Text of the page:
The application of intelligence gained from new SIGINT and HUMINT sources will require the creation of new frameworks for cooperation between intelligence communities, local law enforcement, and judiciaries to ensure that these individuals and groups are neutralized through constitutional means, denying the dijihad of any examples of perceived Western anti-Islamic aggression or racial hypocrisy. In this, transparency will be key in shaping the perceptions of minority populations within the west.

This effort is critical, since a failure to accomplish this goal will result in the ‘hydrafication’ of Al Qaeda-oriented terrorism. Should one head be cut off poorly, two may grow in its place. These actors must be proven criminals, not ‘disappeared martyrs’. The process in which these self-starters are neutralized must be seen as objective, swift, and constitutional.

Intelligence Operatives may collect and analyze data, but it must be Law Enforcement Officials who carry out arrests, and Judicial Authorities that try and imprison suspects. Any system that deviates from this framework will inculcate – within a sector of the population -- a sense that secretive Western governments are waging war not on terrorists, but Islam itself, and are doing so through shadowy means. This will not only be counterproductive, but likely lead to a growth in dijihad activity, and more self-starter terrorists.

Think hard on this, Mr. Senator Elect -- your defense of waterboarding, rejection of civilian trials, and Tea-Baggerish support of a Cheneyish National Security Paradigm will make us LESS SAFE against the most likely threats to this Nation, not the opposite.

Good Luck Sir. Good Luck to Us All.

Amid the hubbub about the US Senate special election today, foreign policy seems to have taken a back seat in the contest between Democratic State Attorney General Martha Coakley and Republican State Senator Scott Brown. The lack of emphasis on foreign policy by the Coakley campaign stems from her opposition to the President’s Afghanistan policy and the minimal foreign policy effect of this special election. It also bodes poorly for any hope of a future unified Democratic front on national security policy.

Scott Brown’s announcement that he would be the 41st vote against health care legislation in the Senate has become a rallying cry for both Democrats and Republicans. The last minute barrage of ads in Massachusetts includes one by the Democratic Senatorial Campaign Committee that makes specific reference to the now (in)famous quote by Brown – “I would be the 41st vote. I would actually stop it.” Other pro-Coakley campaign ads address Brown’s policies toward taxes, job creation, financial oversight, and emergency contraception for rape victims. Domestic policy issues dominate this campaign, only six short weeks after President Obama announced the new war strategy in Afghanistan and with additional US troops already deploying to the mountainous central Asian nation.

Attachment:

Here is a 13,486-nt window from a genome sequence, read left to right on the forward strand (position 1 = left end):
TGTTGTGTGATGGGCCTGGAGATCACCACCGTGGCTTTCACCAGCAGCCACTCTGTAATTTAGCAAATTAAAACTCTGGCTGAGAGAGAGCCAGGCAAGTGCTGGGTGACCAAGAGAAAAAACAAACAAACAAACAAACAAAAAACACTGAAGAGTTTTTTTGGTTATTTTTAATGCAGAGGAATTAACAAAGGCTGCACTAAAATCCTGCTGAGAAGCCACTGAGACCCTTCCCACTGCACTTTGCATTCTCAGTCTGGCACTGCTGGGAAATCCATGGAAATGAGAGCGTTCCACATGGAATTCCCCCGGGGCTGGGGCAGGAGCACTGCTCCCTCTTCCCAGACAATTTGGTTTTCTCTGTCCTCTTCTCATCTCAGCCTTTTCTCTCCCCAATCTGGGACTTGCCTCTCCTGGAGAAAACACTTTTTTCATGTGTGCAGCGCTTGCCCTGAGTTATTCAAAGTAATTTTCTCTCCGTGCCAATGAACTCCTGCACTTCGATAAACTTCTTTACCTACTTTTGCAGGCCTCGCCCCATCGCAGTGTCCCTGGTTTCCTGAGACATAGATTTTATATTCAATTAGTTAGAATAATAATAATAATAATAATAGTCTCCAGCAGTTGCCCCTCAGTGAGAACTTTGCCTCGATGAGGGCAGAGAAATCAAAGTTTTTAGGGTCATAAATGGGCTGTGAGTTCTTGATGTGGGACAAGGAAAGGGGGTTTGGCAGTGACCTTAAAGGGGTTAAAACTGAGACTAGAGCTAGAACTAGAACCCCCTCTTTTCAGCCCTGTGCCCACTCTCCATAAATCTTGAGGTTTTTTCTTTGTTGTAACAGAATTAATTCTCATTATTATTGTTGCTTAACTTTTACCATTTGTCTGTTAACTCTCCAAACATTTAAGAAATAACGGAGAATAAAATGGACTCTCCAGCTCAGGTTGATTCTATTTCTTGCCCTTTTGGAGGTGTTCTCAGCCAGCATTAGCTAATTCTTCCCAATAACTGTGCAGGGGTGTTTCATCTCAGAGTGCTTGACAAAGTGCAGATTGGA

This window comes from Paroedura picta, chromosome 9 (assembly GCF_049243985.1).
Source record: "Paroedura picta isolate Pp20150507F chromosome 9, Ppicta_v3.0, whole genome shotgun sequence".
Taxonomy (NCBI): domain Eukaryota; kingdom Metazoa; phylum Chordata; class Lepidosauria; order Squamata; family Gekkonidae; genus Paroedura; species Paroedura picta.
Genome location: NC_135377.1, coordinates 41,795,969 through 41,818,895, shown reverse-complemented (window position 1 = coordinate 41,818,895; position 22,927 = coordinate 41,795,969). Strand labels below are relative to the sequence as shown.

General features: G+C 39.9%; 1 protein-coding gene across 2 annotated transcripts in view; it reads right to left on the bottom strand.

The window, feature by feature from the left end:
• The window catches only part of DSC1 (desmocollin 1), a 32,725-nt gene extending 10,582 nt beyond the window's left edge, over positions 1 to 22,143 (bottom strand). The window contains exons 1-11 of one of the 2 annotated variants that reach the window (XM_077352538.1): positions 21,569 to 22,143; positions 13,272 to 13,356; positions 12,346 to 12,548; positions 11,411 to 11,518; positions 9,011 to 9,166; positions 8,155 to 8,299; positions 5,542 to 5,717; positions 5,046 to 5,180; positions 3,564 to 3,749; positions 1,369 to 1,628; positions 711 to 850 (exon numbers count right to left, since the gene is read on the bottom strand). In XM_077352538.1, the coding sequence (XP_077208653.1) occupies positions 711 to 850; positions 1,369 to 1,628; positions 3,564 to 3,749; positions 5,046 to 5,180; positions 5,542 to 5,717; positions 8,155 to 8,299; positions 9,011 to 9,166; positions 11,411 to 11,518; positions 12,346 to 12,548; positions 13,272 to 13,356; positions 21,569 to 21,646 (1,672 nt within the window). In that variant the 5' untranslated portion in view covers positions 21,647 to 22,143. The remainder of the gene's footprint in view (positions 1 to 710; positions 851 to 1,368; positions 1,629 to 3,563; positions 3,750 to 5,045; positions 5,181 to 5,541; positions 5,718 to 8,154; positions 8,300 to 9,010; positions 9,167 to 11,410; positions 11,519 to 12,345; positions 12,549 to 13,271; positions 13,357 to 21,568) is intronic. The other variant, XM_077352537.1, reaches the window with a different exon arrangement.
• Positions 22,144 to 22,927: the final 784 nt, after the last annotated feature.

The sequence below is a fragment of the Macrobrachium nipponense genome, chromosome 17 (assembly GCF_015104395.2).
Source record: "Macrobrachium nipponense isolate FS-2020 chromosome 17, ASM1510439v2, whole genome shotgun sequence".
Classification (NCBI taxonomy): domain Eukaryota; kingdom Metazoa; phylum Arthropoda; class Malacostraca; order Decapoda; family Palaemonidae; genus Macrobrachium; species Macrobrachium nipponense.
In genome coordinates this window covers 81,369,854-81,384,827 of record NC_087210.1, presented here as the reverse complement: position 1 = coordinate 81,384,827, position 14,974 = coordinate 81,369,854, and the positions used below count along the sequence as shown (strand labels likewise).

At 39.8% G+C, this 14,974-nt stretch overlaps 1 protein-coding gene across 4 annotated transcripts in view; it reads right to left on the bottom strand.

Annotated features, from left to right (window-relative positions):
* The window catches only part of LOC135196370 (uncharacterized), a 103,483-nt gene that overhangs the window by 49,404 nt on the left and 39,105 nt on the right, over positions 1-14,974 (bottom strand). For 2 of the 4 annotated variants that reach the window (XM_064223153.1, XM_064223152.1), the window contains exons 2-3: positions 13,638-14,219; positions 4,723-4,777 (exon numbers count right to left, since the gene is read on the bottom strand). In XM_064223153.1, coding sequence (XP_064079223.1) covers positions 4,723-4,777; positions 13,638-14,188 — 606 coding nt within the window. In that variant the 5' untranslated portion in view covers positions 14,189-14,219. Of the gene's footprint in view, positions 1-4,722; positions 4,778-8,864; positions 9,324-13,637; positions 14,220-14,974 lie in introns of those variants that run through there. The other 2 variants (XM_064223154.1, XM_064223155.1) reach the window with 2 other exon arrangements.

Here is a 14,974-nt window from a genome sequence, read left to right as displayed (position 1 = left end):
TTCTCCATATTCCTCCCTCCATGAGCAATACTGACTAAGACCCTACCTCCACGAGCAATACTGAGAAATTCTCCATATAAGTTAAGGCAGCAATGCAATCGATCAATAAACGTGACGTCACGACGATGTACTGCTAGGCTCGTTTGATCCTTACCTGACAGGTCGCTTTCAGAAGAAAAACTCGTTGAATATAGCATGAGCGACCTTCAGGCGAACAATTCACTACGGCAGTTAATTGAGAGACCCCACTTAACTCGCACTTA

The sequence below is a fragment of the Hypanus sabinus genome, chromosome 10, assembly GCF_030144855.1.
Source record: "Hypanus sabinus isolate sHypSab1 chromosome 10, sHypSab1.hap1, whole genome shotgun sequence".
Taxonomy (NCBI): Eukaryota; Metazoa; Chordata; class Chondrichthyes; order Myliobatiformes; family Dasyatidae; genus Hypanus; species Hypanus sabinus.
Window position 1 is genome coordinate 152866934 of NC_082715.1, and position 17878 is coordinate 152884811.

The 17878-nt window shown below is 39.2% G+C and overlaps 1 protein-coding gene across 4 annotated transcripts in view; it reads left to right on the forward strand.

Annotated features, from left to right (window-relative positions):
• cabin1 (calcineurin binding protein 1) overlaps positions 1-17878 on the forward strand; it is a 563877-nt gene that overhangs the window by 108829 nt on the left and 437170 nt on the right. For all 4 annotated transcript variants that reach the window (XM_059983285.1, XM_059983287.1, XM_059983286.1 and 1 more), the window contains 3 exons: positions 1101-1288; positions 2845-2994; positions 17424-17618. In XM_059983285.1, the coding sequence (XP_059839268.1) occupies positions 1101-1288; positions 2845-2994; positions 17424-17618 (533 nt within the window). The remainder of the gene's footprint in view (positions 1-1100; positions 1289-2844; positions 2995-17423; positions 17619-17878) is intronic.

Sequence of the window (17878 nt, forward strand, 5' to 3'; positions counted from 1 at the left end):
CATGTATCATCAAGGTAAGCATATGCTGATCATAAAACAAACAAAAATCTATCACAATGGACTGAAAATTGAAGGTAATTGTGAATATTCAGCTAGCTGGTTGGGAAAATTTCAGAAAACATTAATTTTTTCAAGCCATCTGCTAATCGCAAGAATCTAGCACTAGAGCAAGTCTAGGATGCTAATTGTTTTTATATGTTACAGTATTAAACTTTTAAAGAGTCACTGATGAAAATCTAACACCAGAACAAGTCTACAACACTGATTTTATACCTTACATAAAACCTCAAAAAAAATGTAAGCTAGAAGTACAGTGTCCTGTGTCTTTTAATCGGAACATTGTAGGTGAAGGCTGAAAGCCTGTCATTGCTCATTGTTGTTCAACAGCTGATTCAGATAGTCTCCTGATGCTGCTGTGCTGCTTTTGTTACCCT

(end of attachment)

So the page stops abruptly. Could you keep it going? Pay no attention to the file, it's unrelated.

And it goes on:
Avoiding foreign policy issues, especially Afghanistan, seems to have been a strategic choice made by both campaigns to avoid what would have otherwise been an awkward situation. Democrat Coakley opposes President Obama’s Afghanistan strategy, while Republican Brown supports it. Although much domestic policy will be affected if Scott Brown is elected, President Obama would actually gain a supporter on national security issues in the Senate were the Republican to triumph in today’s polls. But, the fact that President Obama was in Boston on Sunday offering a full-throated endorsement of Coakley points to the simple fact that the smart folks in the White House are more worried about having a 41st Republican in the Senate than they are about Coakley opposing the President’s war plan. Obama lost the support of some congressional Democrats because of his plan to increase troop levels, but he gained just as much, if not more, Republican support in the process. Conversely, Republicans were understandably reticent to have the theme of Scott Brown’s campaign be anything approximating support for President Obama.

The Massachusetts special election does not portend well for Democrats and their unity on national security issues. Coakley, as mentioned above, opposes the president on Afghanistan, which forced her to mostly duck the issue during the campaign. The 2010 mid-term elections will happen only a few short months after President Obama’s August 31, 2010 deadline to end the “combat mission” in Iraq – pushing foreign policy issues again to the fore. If this election is any indication, the party will be extremely divided on national security issues, further dimming their already dark electoral prospects. President Obama must secure some degree of Democratic unity on Afghanistan, the major foreign policy issue of the day, to avoid an opposition Congress for the rest of his first term.